America is a patchwork of various cultures, all assimilated to some varying degree. by assuming that we should all melt into a single culture, we will actually lose our greatest strength. Again, our cultural diversity is one thing that america has that no other culture on earth can match. It can be difficult at times, but that just means we need to identify the common thread that connects us all. We all bleed the same color. We do still face different challenges, but we all go to the same place eventually.

Embracing Our Differences

Far too many people associate being different with weakness. They consciously or subconsciously seek to identify what makes others different and they point it out, questioning it. Or provoking situations with exemplify it. Many people accept our differences, but occasionally people will try to use it in some way. Even those who claim to be advocates, which is sometimes used as a shield.

And, with respect to themselves, instead of embracing their unique differences or disabilities, too many of us try to hide from them. To each their own path. No one has the right to tell you to live one way or another. That is, IMO, if you respect the same right in others.

Some of us have quirks in how our minds function or have other minor differences. Too many of us seek to lie to oursives by distorting our true self to seek conformity. We assume that whatever it is that makes us different must make us weak, instead of stepping back and seeing it for what is is, which can often be a strength. Instead we see whatever part of us that doesn’t conform as being some unnecessary appendage that should be amputated and cauterized before it threatens our conformity. And possibly makes us a target by causing us to stick out or attract attention. By accepting this, we delude ourselves into robbing ourselves of our strengths.

As an example, blind and deaf people have minds that are fundamentally different than those of “normal people.” This is usually considered a weakness by others and is no doubt difficult to endure. Yet, according to my theory of mind above and in previous articles, then because this person has a limited range of sensory input, then the rest of their mind develops different and utilizes their cognitive functions differently. Very differently and this can be evidenced in plenty of studies with fMRI data. And therefore, this person has a different perspective or a different shape to their mind, which is unavailble to the neurotypical or the “normal” person. Or at the least, this person as a wildly different range of experiences.

Humanity as the Sum of our Capacity for Thought

And if we consider humanity to be the product of all the ideas available to our collective minds, shouldn’t we embrace diversity of mind, body and culture as strengths? These people who have endured challenge after challenge in their lives and whose minds will no doubt contain a wholly different range of memories and ideas: we should see them as luminaries who can see things we could never imagine.

Diversity of Experience

Knowing how important diversity is to personal growth, it’s also important to recognize that a wide range of experiences and a self-directed life is crucial for ourselves and our children. People need to be able to think for themselves and make their own mistakes … most of the time. Sometimes it’s crucial to intervene, but too often and you’ll stagnate or interfere with or completely redirect that person’s development. Maybe that’s for the best, but who can be the judge? We must have the wisdom to respect the beauty of things being inherantly perfect as they are, where any form of intervention would only destroy that thing or mar it’s beauty. On the other hand, in the case of our children or friends, we need to balance that with the wisdom of knowing when to act.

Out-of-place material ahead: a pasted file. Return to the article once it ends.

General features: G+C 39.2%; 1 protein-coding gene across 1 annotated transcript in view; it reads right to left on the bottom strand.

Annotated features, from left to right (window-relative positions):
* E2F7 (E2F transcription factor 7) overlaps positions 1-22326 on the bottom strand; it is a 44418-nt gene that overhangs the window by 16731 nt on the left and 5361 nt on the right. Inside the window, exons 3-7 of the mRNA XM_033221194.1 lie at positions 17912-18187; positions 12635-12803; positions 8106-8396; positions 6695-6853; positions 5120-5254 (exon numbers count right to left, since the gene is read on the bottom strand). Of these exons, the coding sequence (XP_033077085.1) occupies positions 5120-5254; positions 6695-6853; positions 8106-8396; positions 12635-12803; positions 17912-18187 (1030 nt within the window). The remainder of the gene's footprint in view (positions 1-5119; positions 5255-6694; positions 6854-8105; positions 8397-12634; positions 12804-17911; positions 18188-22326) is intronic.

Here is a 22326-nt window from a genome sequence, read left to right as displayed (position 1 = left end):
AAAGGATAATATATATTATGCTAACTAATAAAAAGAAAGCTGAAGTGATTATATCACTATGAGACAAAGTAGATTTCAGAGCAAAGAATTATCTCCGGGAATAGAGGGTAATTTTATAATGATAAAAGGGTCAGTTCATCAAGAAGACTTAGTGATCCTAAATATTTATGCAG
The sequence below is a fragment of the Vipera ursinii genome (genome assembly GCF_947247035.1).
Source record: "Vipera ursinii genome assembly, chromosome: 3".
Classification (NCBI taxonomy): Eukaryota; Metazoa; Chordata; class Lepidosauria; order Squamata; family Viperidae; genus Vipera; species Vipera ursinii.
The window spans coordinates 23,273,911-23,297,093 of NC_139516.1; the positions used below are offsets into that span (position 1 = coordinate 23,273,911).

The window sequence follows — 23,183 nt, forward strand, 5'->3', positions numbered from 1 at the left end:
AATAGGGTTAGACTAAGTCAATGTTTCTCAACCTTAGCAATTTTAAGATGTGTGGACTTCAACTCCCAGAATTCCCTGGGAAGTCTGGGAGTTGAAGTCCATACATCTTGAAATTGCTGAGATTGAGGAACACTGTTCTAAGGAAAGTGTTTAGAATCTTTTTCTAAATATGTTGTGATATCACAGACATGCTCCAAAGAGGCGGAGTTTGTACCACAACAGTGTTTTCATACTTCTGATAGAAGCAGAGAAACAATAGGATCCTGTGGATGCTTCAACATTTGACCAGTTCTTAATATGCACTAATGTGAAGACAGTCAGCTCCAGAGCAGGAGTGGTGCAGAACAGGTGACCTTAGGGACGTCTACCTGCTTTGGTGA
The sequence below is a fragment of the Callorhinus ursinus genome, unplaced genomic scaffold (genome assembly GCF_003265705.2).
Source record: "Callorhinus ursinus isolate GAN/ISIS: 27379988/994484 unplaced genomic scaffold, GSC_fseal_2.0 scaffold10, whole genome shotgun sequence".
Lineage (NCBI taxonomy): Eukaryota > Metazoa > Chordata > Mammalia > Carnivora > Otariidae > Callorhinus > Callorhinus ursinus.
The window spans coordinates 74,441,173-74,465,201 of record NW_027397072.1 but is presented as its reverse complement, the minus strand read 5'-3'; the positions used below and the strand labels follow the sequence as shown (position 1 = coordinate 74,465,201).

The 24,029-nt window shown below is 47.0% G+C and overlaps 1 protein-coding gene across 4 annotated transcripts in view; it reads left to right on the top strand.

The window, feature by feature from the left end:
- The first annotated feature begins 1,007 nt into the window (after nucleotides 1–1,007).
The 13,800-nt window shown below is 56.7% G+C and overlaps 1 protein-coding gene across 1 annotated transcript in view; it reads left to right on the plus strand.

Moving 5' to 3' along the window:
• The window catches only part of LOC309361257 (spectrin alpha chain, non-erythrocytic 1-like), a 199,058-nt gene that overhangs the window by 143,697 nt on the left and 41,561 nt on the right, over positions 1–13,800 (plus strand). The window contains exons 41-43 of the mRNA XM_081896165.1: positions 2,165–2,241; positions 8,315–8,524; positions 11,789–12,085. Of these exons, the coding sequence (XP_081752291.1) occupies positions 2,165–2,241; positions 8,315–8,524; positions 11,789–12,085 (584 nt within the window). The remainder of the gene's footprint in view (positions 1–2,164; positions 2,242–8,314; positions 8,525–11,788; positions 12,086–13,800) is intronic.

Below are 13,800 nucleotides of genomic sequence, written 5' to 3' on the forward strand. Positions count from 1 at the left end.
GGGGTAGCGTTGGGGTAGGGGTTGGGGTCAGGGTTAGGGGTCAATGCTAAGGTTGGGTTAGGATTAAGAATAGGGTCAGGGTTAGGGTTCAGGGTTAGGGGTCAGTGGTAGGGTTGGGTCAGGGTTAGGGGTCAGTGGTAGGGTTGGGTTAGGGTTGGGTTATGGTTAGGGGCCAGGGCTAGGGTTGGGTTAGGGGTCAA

There are lots of parallels with between specific artforms and other aspects of life. As you progress in skill with some artform, you begin to consciously and subconsciously draw parallels between it and life. Your mind is recognizing some of the epiphenomena found in the practice of that artform.

What Bonsai Teaches Us About Life

One artform that takes decades to master is that of bonsai trees. It requires tonnes of difficult-to-acquire experience on how environment, nutrition, genetics, trimming, tying, twisting, etc. affect the development of the trees. Any interference, intentional or not, results in the redirection of the tree’s energy, but you can’t actually control how the tree uses that energy. And too many such interventions end up impeding that tree’s ability to grow or causing it to die.

Bonsai is an art where one seeks to control change to meet some aesthetic goal, through an interface which restricts the set of actions. And this is a skill in itself. By practicing bonsai or some other skill that requires such a restricted interface, especially one in which large amounts of time are required, our mind can leverage this knowledge towards other high-level cogntitive behaviors. Or, I’d like to believe, at least. Another similar skill is building a ship in a bottle. You have a restricted interface to work with and it can be incredibly frustrating.

Independence Promotes Acceptance of Self-Culpability

It’s important to for someone to maintain an idea of independence in their development. And this is why maintaining authentic freedom is important for America. If you’re raising a child and you constantly intervene in an opaque manner, then it’s now obvious to that person that you’ve altered their course.

For me, I got hung up on court-mandated drug treatment’s effect on my life. It only served to solidify my sentiment towards it. Again, for me, it drove my urge to continue to rebel against drug policy in America. I simply used the extensive group therapy treatment programs as a platform to spread the message and strategies to resist the policies. Some of the people needed to be in those classes and didn’t need to hear what I had to say. I get the feeling that I was in those classes because of some interference, possibly politically motivated. And possibly due to my mom, who personally knew the “psychologist” who recommended the extensive treatment, which more than doubled my license suspension period…